PINSKY: Fair enough. Areva, thank you for joining us as always. What I did call you, outspoken --

MARTIN: Wonderfully sweet.

PINSKY: Wonderfully sweet, kind.

MARTIN: A passionate woman.

PINSKY: One of our favorite guests, and I`m going to be taking calls on whatever topic you guys like at 855-373-7395 when we get back.


PINSKY: All right. Let`s get right back to the phones. Kolleen in Colorado -- Kolleen.


PINSKY: Hi, Kolleen.

KOLLEEN: My question is, we have baby monitors in our kid`s rooms and we`ve noticed that my three-and-a-half-year-old little girl seems to be basically like rubbing herself on her stuffed animals.

PINSKY: Right, right.

KOLLEEN: And I didn`t know if that is normal or not?

PINSKY: That is rather normal. I will tell you from particularly the young girls from about the age of three to six will do that as kind of a self-soothing mechanism, especially, in my experience, when there`s a lot of chaos in the home. Is there a lot of stuff going on in your home right now?

KOLLEEN: We just had a big move.

PINSKY: Yes. It might be that. I mean, if there`s a move, a divorce, if there`s conflict, all that kind of stuff tends to -- in my experience, you sort of see these kinds of behaviors emerge really all up the age of six. So, it`s not something I would -- in my experience I would worry about. Definitely consult with your pediatrician just to make sure it is nothing to keep an eye on, OK?

KOLLEEN: OK, thank you.

PINSKY: Well done, Kolleen. Thanks for calling.

I`ve got Lisa in Ohio -- Lisa.

LISA, OHIO: Hello, Dr. Drew.


LISA: My husband and I have had custody of our granddaughter since 2007.

PINSKY: How old is she?

LISA: She is almost 13.


LISA: Our daughter, whom we`ve had very strained relationship, is finally taking steps that she needs to regain custody.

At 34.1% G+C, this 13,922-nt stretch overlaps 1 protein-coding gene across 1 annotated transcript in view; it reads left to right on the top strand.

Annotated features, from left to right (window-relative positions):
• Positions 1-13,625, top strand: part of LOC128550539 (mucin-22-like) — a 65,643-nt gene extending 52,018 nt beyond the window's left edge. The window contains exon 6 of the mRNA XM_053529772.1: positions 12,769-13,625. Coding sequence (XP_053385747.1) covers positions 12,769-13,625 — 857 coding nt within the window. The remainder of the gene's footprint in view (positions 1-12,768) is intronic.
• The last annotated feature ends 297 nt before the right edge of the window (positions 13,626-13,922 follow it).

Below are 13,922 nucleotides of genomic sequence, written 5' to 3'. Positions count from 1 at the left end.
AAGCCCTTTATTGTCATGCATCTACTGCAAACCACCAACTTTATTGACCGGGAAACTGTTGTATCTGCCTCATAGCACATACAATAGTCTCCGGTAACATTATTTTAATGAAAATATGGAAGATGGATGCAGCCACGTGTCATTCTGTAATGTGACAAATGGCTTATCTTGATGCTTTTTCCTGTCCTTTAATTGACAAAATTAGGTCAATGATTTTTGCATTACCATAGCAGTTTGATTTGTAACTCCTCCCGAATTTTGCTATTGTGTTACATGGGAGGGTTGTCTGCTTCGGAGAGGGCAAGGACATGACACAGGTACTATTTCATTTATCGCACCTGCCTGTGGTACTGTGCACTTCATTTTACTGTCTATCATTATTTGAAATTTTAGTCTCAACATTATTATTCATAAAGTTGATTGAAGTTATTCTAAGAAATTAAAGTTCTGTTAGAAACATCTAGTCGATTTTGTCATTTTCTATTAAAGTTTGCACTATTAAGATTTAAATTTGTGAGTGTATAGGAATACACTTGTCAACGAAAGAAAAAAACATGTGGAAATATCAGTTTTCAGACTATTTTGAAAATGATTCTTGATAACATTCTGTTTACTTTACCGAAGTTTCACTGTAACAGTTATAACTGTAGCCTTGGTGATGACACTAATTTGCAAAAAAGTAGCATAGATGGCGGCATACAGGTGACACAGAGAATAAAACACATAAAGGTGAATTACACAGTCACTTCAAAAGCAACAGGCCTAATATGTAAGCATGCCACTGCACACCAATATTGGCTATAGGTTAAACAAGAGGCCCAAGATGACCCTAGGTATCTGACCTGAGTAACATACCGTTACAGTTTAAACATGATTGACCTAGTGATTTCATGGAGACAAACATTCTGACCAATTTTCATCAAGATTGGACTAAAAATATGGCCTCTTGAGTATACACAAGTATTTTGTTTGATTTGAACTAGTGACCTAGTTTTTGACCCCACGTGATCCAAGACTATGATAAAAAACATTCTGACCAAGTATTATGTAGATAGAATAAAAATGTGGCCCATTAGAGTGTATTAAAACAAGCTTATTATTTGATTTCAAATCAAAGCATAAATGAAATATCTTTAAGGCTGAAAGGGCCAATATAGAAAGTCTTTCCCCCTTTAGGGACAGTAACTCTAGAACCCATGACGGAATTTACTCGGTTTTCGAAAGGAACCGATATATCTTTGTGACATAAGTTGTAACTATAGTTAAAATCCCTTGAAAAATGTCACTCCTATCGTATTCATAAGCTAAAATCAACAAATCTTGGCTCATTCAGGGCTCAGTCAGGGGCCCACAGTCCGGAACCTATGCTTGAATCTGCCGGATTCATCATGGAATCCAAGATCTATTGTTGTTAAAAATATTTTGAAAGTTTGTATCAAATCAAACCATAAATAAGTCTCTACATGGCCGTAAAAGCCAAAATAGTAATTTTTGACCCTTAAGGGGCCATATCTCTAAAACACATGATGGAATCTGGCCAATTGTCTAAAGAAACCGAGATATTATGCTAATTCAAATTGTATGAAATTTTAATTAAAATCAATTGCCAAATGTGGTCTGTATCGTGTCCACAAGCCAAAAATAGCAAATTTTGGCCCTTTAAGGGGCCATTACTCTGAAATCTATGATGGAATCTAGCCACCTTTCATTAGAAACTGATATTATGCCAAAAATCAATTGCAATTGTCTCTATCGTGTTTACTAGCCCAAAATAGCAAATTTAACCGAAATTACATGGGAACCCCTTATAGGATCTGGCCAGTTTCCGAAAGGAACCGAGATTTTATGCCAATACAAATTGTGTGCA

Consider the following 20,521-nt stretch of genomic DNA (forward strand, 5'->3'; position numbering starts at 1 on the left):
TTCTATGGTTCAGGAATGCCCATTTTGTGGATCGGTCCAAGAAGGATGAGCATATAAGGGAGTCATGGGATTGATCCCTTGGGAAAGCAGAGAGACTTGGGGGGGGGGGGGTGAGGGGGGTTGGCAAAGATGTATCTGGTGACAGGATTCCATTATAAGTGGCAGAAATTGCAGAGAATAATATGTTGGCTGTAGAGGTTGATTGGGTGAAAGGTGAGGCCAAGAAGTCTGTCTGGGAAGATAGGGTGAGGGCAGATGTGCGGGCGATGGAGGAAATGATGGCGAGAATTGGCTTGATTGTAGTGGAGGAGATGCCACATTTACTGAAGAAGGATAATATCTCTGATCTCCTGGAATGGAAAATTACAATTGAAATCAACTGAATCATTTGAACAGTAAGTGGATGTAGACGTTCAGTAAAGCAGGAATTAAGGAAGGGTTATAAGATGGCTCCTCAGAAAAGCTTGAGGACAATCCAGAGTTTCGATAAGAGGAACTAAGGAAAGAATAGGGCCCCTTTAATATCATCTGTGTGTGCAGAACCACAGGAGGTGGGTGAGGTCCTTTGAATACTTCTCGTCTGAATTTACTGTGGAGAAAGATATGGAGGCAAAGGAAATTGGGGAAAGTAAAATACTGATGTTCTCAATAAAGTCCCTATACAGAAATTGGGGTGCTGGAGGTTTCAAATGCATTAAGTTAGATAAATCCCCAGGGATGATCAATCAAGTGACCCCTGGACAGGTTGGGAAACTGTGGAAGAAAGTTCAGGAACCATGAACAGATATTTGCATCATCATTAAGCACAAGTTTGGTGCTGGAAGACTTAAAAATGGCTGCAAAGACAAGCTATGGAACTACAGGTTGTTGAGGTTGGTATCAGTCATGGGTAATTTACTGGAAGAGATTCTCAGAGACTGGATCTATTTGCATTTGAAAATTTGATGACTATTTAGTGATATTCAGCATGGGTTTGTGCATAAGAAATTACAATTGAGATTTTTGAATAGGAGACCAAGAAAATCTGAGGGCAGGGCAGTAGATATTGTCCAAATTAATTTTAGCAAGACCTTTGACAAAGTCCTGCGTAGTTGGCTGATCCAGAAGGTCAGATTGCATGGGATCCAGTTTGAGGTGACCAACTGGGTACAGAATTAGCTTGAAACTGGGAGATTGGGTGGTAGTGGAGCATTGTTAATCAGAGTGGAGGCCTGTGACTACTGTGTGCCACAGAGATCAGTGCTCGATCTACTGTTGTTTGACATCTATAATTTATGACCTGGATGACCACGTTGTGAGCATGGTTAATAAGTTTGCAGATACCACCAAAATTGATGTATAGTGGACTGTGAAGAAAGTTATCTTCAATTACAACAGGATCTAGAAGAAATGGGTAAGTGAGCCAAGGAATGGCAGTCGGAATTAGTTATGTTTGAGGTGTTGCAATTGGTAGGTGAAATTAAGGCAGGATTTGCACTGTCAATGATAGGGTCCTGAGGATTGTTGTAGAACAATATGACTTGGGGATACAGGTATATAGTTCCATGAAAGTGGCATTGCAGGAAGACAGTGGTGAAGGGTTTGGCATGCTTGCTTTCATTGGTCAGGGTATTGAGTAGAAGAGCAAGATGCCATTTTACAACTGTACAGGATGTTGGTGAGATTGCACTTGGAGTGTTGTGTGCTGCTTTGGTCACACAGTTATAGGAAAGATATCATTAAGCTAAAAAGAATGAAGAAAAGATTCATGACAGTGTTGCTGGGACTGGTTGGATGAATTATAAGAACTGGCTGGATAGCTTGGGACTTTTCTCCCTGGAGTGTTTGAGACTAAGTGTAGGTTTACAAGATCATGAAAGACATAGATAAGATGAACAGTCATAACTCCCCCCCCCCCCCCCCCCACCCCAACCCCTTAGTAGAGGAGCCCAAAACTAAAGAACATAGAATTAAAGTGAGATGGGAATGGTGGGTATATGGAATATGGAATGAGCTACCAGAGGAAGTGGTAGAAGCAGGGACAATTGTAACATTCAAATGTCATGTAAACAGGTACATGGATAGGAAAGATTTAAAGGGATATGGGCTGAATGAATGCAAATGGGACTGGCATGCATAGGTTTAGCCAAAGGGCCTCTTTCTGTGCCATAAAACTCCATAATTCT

PINSKY: OK. So, let me just -- interpret what I`m hearing. You`re daughter probably has addiction. Is that right?




PINSKY: That`s very unusual, because the moms usually don`t leave their kids behind unless there`s addiction. That`s when you usually see that. What is the deal with your daughter?

LISA: Well, the deal is that she just hasn`t been able to provide a stable home for her.

PINSKY: Boy, that sounds like a -- anyway, so what is she doing now to make it stable?

LISA: Well, now, she is engaged to a stable young man --


LISA: -- who is entering into country music, excuse me.


LISA: But she does have her right now, actually, through the entire summer.


LISA: But my question is that we`re hoping that she`ll actually be able to get her back within the next couple of years, but what steps can we take to start to repair this relationship now so that when that happens this is a smooth transition, some kind of a healthy relationship.

PINSKY: Your relationship with your daughter?

LISA: Yes.

PINSKY: Oh, boy.

LISA: It`s very strained. Very --

PINSKY: Lisa, boy -- I mean, this is a very complicated question. And I don`t think something suitable to, you know, 20 seconds on a television program. You know, we need to examine where things got off the rail, what your daughter`s issues were, how bad it got between you, whether we should even be talking about it.

I mean, if things got violent, we maybe should be only doing it in a very carefully sort of observed circumstances, whether you have resources where you can have professional interventions to help you guys, whether your daughter is motivated to do this, all that you really need to evaluate. So, bottom line is get some professional help if you possibly can.

Now, I want to thank all of you for watching. Of course, I want to thank those of you who called. I will see you next time. Nancy Grace begins right now.